While under house arrest in Rome, Paul wrote to Philemon, “I have had great joy and encouragement because of your love, for the hearts of the saints have been refreshed through you, brother.” He went on to address the subject of Onesimus, Philemon’s slave who had run away, had come to Paul, and had become a Christian. Paul was sending him back to Philemon, not as a slave but as a brother in Christ, even though Paul wrote, “I wanted to keep him so that he could serve me in your place during my imprisonment for the sake of the gospel.” Paul also looked forward to spending time with Philemon in the future, telling him to “prepare a place for me to stay, for I hope that through your prayers I will be given back to you.

Still a prisoner, Paul wrote to the Colossians and the Philippians. He told those in Colossae that Aristarchus, Mark, and Jesus (called Justus) were the only Jewish Christians still working with him, saying “they have been a comfort to me.” And to the Christians in Philippi, he told of his plans to send to them Epaphroditus, whom he described as

my brother, coworker and fellow soldier, and your messenger and minister to me in my need. Indeed, he greatly missed all of you and was distressed because you heard that he had been ill. In fact he became so ill that he nearly died. But God showed mercy to him—and not to him only, but also to me—so that I would not have grief on top of grief. Therefore I am all the more eager to send him, so that when you see him again you can rejoice and I can be free from anxiety. So welcome him in the Lord with great joy, and honor people like him, since it was because of the work of Christ that he almost died. He risked his life so that he could make up for your inability to serve me.

Later, imprisoned in a Roman dungeon, Paul wrote his second letter to Timothy, saying, “As I remember your tears, I long to see you, so that I may be filled with joy,” and then,

May the Lord grant mercy to the family of Onesiphorus, because he often refreshed me and was not ashamed of my imprisonment. But when he arrived in Rome, he eagerly searched for me and found me. May the Lord grant him to find mercy from the Lord on that day! And you know very well all the ways he served me in Ephesus.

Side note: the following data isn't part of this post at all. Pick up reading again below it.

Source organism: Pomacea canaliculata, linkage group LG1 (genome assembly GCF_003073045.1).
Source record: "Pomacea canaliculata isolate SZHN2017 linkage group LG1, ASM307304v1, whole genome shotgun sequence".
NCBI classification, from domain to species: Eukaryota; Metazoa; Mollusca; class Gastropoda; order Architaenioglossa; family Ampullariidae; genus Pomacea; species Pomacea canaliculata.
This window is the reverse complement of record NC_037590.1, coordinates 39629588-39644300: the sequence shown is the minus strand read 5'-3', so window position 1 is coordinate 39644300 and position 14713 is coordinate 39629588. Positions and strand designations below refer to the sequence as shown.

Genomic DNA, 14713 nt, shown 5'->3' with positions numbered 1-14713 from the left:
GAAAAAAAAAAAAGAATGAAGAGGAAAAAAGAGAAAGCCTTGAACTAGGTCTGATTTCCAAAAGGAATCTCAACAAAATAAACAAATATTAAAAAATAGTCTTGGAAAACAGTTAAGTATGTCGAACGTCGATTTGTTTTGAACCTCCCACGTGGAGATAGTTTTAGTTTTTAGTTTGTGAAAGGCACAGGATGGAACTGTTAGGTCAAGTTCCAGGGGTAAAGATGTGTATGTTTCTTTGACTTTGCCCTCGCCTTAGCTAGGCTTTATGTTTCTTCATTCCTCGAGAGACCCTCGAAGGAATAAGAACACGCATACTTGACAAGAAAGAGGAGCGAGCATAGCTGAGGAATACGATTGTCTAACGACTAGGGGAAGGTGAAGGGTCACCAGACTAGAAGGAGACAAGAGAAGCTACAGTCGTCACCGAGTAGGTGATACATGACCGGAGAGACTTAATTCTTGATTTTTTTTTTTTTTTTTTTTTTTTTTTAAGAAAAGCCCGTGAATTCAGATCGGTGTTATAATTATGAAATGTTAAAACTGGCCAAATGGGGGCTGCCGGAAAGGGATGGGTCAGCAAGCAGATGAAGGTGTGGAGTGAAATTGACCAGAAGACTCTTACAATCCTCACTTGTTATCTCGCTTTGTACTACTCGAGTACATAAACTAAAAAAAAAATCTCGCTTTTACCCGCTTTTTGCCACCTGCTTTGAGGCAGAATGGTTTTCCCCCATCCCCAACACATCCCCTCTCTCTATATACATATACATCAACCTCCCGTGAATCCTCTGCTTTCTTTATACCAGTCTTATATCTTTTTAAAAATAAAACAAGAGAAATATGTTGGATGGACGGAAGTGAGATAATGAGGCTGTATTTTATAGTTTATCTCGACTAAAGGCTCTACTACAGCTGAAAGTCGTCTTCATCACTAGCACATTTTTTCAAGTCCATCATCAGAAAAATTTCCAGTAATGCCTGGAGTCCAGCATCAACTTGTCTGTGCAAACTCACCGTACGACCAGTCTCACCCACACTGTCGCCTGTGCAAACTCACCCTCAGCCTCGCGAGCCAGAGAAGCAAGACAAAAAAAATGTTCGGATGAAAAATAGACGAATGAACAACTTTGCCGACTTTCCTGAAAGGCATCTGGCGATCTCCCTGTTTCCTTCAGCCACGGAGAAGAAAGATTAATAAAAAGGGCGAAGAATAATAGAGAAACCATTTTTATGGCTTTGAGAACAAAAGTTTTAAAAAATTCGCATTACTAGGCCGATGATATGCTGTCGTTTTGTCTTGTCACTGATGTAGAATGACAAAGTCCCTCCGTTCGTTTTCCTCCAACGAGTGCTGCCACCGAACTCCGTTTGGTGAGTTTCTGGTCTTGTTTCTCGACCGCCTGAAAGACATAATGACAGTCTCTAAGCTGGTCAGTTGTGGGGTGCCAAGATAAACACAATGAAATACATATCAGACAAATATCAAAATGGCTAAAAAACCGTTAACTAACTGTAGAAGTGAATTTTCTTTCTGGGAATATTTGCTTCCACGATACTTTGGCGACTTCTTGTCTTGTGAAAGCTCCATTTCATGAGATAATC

Alone, except for Luke, Paul told Timothy, “Make every effort to come to me soon,” requesting that he also bring Mark, because “he is a great help to me in ministry.” Paul even mentioned some items that he wanted (a care package?), asking Timothy to bring along a cloak that Paul had left in Troas, as well as his scrolls.

Even Paul needed member care, not just for the sake of his work, but also for his personal well-being. Or maybe we should say, given the hardships that he faced, especially Paul needed member care. He needed it, and he appreciated it. And if Paul needed it, so do today’s cross-cultural workers, every one.


A version of the post originally appeared in ClearingCustoms.net.

The Scriptures quoted are from the NET Bible® http://netbible.com copyright ©1996, 2019 used with permission from Biblical Studies Press, L.L.C. All rights reserved)

Photo: Wikipedia (Creative Commons)

November 4, 2020

What Christians Mean by the Term, “Person of Peace”

Whereas the term “seeker” has been associated with the church growth movement in North America in particular, “person of peace” has lodged itself into the lexicon of modern missions. – Alex Kocman (linked below)

This phrase, “person of peace” comes up three times here at C201, all of which are in 2013 and 2014; we haven’t touched on this lately. The phrase is often used when someone is going into a community where they don’t know the people — i.e. exercising the gift of apostle — and are looking to build partnerships necessary to commence ministry.